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Dr. Jennifer Caudle is a Board Certified Family Physician and Assistant Professor at Rowan University.

She frequently appears as a health expert on CNN, Fox 29 Philadelphia News and CBS 3 Philadelphia News. You can find her at

She wants people to understand the true impact that domestic violence has on families and communities and why it’s important for

What is Domestic Violence?

 Domestic violence is a form of abuse which is repetitive and intended to maintain power and control over an intimate partner.

These behaviors typically cause physical harm, arouse fear in the partner or control behavior (or all).

What are examples of Domestic Violence?

Abuse includes the use of physical and sexual violence, threats and intimidation, emotional abuse and economic deprivation. Many different forms of abuse can occur at the same time. Domestic violence not only includes physical violence. Other types of abuse include:

  1. Psychological (threats, ridicule, deprivation, intimidation, stalking, isolation)
  2. Destructive (neglect of pets and damaging property)
  3. Financial (access to money, forms)
  4. Sexual (rape)
  5. Physical (hitting, burning, strangling)

Emotional Abuse: Withhold approval, Humiliates partner in private or public.

Intimidation: Criticizes, calls names, shouts at partner. Ridicules/threatens partner’s valued beliefs.

Coercion and Threats: Insists partner dress the way he/she wants. Uses children’s well-being, isolation from them.

Isolation: Controls what partner does, sees, or where he/she goes.

Minimizing, Denying and Blaming:  Is jealous about imagined affairs.

Economic Abuse: Withholds resources – money, information, papers.

Physical Violence: Punches, shoves, slaps, bites, kicks, chokes, hits, or throws objects at partner.

Who is affected?

Domestic violence can happen to ANYONE!

 People of any race, age, sexual orientation, religion or gender can be affected. It can happen to couples who are married, living together or who are dating and domestic violence affects people of all socioeconomic backgrounds and education levels.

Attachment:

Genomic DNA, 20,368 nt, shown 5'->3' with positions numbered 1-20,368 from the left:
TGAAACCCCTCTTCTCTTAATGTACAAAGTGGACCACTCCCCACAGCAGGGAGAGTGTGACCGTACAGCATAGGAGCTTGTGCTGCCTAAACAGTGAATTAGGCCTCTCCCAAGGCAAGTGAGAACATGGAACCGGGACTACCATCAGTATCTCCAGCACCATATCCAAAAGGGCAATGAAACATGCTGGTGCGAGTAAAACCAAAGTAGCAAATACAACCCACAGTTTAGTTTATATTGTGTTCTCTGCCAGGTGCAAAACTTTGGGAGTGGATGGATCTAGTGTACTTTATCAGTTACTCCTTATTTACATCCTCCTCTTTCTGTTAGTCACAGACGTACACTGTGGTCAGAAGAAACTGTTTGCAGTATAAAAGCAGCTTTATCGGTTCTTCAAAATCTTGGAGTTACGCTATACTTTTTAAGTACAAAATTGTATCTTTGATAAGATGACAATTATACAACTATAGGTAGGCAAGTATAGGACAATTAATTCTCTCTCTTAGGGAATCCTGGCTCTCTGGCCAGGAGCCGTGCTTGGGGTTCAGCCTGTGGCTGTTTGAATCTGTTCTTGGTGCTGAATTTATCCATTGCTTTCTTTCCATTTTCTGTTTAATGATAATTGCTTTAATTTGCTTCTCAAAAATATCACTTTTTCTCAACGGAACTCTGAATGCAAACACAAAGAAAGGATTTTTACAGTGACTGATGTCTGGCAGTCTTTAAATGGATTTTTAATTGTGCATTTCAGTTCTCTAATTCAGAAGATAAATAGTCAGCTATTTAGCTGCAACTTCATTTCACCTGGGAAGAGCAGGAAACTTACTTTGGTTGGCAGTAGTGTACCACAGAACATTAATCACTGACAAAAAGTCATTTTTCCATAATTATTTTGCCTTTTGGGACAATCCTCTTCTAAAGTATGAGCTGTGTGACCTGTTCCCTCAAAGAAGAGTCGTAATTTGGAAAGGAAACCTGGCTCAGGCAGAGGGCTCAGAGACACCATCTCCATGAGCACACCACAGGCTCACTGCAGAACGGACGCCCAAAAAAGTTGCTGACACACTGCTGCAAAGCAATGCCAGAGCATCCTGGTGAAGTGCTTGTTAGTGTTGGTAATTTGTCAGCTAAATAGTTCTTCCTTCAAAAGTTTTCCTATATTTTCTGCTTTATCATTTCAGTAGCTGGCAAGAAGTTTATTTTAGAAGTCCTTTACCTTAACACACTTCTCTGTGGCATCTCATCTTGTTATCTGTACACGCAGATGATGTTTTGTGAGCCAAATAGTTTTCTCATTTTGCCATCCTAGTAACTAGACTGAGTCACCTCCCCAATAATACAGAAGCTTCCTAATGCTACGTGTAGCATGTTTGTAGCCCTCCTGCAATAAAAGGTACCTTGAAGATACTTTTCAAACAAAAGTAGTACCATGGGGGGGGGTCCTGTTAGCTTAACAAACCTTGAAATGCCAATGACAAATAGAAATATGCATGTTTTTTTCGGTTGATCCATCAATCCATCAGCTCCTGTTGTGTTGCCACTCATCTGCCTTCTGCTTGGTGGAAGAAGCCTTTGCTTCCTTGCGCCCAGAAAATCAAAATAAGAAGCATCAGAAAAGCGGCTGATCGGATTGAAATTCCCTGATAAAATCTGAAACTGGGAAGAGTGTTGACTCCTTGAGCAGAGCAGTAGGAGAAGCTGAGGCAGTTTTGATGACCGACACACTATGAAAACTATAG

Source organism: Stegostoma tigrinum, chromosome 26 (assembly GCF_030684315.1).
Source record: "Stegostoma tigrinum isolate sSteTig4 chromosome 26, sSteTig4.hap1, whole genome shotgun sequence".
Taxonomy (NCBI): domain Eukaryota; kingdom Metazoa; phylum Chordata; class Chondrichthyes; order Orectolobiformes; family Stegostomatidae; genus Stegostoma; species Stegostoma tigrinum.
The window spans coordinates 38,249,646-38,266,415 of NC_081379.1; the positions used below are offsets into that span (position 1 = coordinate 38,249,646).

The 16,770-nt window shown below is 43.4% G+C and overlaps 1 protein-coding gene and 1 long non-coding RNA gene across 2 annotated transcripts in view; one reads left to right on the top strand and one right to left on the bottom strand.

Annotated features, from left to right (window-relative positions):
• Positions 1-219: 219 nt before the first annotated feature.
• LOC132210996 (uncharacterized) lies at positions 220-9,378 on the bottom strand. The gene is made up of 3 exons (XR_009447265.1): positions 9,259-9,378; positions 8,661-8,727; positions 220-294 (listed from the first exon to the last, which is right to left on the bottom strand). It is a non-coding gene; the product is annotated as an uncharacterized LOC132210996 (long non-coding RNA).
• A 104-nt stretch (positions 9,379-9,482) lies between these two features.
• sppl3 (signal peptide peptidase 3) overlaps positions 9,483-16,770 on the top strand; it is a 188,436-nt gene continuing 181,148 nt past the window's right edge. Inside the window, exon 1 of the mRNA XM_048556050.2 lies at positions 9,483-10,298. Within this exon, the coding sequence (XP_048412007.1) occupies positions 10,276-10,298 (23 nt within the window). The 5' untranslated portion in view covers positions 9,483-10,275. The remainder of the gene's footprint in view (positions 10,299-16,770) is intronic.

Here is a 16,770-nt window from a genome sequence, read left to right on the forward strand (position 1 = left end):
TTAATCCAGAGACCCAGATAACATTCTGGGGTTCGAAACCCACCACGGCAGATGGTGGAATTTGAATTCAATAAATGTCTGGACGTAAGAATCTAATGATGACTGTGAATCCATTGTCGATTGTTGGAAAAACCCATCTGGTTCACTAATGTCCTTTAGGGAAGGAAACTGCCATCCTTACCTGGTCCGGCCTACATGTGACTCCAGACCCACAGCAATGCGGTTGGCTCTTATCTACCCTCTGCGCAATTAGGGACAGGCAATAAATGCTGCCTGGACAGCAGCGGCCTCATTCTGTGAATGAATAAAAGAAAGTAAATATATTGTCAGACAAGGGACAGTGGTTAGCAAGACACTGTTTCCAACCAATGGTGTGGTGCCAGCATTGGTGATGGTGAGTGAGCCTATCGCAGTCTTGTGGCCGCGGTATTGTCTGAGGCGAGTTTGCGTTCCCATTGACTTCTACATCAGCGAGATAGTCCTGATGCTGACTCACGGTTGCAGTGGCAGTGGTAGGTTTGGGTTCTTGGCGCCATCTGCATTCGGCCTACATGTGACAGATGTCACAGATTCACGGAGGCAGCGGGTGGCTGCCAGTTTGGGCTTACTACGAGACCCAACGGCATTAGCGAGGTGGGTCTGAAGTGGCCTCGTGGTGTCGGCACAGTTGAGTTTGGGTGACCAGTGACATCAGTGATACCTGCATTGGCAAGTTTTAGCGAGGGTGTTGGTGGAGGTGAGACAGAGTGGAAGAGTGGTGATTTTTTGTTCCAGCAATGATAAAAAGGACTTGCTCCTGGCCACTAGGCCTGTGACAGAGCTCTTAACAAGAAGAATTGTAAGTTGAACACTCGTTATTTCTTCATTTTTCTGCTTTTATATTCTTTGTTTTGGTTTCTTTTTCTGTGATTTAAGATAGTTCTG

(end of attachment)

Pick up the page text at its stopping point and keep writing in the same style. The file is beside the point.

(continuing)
How common is domestic violence?

On average, 24 people per minute are victims of rape, physical violence or stalking by an intimate partner in the United States — more than 12 million women and men over the course of a year.

Nearly 3 in 10 women and 1 in 10 men in the United States have experienced rape, physical violence, or stalking by a partner and report that the violence impacted them in some way.

Intimate partner violence (domestic violence) resulted in 1,336 deaths in 2010 -accounting for 10% of all homicides.

82% percent of these deaths were females and 18% were males.

Are there other health effects of Domestic Violence?

YES! Domestic Violence often affects the WHOLE person. Abused patients are at greater risk for:

Physical trauma: bruises, broken bones, etc.

  • Back and limb problems
  • Sleep Disturbances, Appetite Changes
  • Fainting and dizziness
  • Gastrointestinal, gynecologic, heart, blood pressure, lung and breathing problems
  • Headaches, Anxiety, Depression
  • Substance Abuse
  • Preterm birth, low birth weight

How can you help someone you suspect is involved in a Domestic Violence situation?

 Listen non-judgmentally

“Are you ever afraid of your partner?”

“Do you feel safe at home?”

“Has partner ever hit, hurt, threatened you, forced you to have sex, or purposefully humiliated you?

Acknowledge the person’s situation:

“They don’t deserve this; not their fault”

  • Encourage discussion
  • Empower the person
  • Help them get help (see next question)

 Where Can You Go for Help?

 Where someone goes for help depends on the nature of the situation and the person. Also, many resources may be utilized at once:

Your health care provider/hospital

Police/law enforcement

State/county Domestic Violence resources/shelters/counseling

Online/Hotline resources and information:

 National Domestic Violence Hotline – 1-800-799-7233 

Futures Without Violence (Family Violence Prevent Fund)  

National Coalition Against Domestic Violence 

National Network to End Domestic Violence 

National Resource Center on Domestic Violence


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